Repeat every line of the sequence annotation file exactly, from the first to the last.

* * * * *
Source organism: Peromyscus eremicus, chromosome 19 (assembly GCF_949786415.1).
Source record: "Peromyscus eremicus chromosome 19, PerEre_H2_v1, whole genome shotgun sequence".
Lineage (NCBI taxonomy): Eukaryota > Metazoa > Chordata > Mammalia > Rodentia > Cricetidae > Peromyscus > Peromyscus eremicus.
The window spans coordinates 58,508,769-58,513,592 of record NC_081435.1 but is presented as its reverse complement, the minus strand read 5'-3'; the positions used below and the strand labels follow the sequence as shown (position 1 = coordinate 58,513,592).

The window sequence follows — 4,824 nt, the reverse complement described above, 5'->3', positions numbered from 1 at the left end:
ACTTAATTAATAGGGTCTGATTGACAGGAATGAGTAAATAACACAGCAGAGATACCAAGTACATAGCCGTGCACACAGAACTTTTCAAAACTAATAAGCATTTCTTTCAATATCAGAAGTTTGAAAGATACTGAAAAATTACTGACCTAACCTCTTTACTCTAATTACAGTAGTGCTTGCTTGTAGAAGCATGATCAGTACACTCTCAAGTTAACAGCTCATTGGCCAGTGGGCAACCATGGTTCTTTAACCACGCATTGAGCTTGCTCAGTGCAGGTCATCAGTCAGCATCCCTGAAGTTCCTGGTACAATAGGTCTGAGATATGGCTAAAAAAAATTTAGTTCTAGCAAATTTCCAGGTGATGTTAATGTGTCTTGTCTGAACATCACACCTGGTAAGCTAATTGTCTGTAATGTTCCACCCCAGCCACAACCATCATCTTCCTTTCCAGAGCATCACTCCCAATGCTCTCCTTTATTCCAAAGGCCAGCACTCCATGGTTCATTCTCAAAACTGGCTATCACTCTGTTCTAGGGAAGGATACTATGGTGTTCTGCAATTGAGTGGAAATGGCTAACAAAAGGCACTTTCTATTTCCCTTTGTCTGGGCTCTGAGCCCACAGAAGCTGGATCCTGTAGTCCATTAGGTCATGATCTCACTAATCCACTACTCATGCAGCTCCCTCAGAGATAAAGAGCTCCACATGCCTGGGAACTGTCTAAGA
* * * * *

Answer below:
Source organism: Peromyscus eremicus, chromosome 19 (assembly GCF_949786415.1).
Source record: "Peromyscus eremicus chromosome 19, PerEre_H2_v1, whole genome shotgun sequence".
Lineage (NCBI taxonomy): Eukaryota > Metazoa > Chordata > Mammalia > Rodentia > Cricetidae > Peromyscus > Peromyscus eremicus.
The window spans coordinates 58,508,769-58,513,592 of record NC_081435.1 but is presented as its reverse complement, the minus strand read 5'-3'; the positions used below and the strand labels follow the sequence as shown (position 1 = coordinate 58,513,592).

The window sequence follows — 4,824 nt, the reverse complement described above, 5'->3', positions numbered from 1 at the left end:
ACTTAATTAATAGGGTCTGATTGACAGGAATGAGTAAATAACACAGCAGAGATACCAAGTACATAGCCGTGCACACAGAACTTTTCAAAACTAATAAGCATTTCTTTCAATATCAGAAGTTTGAAAGATACTGAAAAATTACTGACCTAACCTCTTTACTCTAATTACAGTAGTGCTTGCTTGTAGAAGCATGATCAGTACACTCTCAAGTTAACAGCTCATTGGCCAGTGGGCAACCATGGTTCTTTAACCACGCATTGAGCTTGCTCAGTGCAGGTCATCAGTCAGCATCCCTGAAGTTCCTGGTACAATAGGTCTGAGATATGGCTAAAAAAAATTTAGTTCTAGCAAATTTCCAGGTGATGTTAATGTGTCTTGTCTGAACATCACACCTGGTAAGCTAATTGTCTGTAATGTTCCACCCCAGCCACAACCATCATCTTCCTTTCCAGAGCATCACTCCCAATGCTCTCCTTTATTCCAAAGGCCAGCACTCCATGGTTCATTCTCAAAACTGGCTATCACTCTGTTCTAGGGAAGGATACTATGGTGTTCTGCAATTGAGTGGAAATGGCTAACAAAAGGCACTTTCTATTTCCCTTTGTCTGGGCTCTGAGCCCACAGAAGCTGGATCCTGTAGTCCATTAGGTCATGATCTCACTAATCCACTACTCATGCAGCTCCCTCAGAGATAAAGAGCTCCACATGCCTGGGAACTGTCTAAGA